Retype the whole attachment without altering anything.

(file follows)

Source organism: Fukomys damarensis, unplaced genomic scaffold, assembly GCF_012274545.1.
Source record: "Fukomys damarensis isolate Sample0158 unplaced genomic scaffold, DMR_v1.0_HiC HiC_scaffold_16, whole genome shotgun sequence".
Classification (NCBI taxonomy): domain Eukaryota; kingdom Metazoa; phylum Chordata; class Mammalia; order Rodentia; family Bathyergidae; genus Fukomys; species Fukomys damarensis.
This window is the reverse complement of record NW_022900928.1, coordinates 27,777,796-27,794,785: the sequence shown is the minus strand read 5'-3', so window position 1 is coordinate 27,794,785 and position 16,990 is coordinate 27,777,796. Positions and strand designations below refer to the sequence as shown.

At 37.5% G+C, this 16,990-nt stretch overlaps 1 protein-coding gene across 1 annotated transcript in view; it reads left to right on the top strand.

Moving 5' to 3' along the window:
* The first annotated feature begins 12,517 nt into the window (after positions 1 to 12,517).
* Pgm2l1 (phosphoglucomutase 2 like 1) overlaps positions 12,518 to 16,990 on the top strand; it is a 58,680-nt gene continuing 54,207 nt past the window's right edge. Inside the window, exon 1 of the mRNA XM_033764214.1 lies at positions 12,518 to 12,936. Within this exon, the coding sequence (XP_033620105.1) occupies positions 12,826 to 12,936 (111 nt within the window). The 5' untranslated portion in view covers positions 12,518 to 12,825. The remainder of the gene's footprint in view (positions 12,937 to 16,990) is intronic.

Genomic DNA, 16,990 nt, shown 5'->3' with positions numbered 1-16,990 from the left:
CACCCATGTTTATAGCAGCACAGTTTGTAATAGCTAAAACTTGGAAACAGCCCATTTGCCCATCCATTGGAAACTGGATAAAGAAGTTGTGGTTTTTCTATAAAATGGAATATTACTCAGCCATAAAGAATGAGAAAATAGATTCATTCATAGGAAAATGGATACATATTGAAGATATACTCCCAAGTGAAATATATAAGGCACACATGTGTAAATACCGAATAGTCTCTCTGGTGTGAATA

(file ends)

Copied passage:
Source organism: Fukomys damarensis, unplaced genomic scaffold, assembly GCF_012274545.1.
Source record: "Fukomys damarensis isolate Sample0158 unplaced genomic scaffold, DMR_v1.0_HiC HiC_scaffold_16, whole genome shotgun sequence".
Classification (NCBI taxonomy): domain Eukaryota; kingdom Metazoa; phylum Chordata; class Mammalia; order Rodentia; family Bathyergidae; genus Fukomys; species Fukomys damarensis.
This window is the reverse complement of record NW_022900928.1, coordinates 27,777,796-27,794,785: the sequence shown is the minus strand read 5'-3', so window position 1 is coordinate 27,794,785 and position 16,990 is coordinate 27,777,796. Positions and strand designations below refer to the sequence as shown.

At 37.5% G+C, this 16,990-nt stretch overlaps 1 protein-coding gene across 1 annotated transcript in view; it reads left to right on the top strand.

Moving 5' to 3' along the window:
* The first annotated feature begins 12,517 nt into the window (after positions 1 to 12,517).
* Pgm2l1 (phosphoglucomutase 2 like 1) overlaps positions 12,518 to 16,990 on the top strand; it is a 58,680-nt gene continuing 54,207 nt past the window's right edge. Inside the window, exon 1 of the mRNA XM_033764214.1 lies at positions 12,518 to 12,936. Within this exon, the coding sequence (XP_033620105.1) occupies positions 12,826 to 12,936 (111 nt within the window). The 5' untranslated portion in view covers positions 12,518 to 12,825. The remainder of the gene's footprint in view (positions 12,937 to 16,990) is intronic.

Genomic DNA, 16,990 nt, shown 5'->3' with positions numbered 1-16,990 from the left:
CACCCATGTTTATAGCAGCACAGTTTGTAATAGCTAAAACTTGGAAACAGCCCATTTGCCCATCCATTGGAAACTGGATAAAGAAGTTGTGGTTTTTCTATAAAATGGAATATTACTCAGCCATAAAGAATGAGAAAATAGATTCATTCATAGGAAAATGGATACATATTGAAGATATACTCCCAAGTGAAATATATAAGGCACACATGTGTAAATACCGAATAGTCTCTCTGGTGTGAATA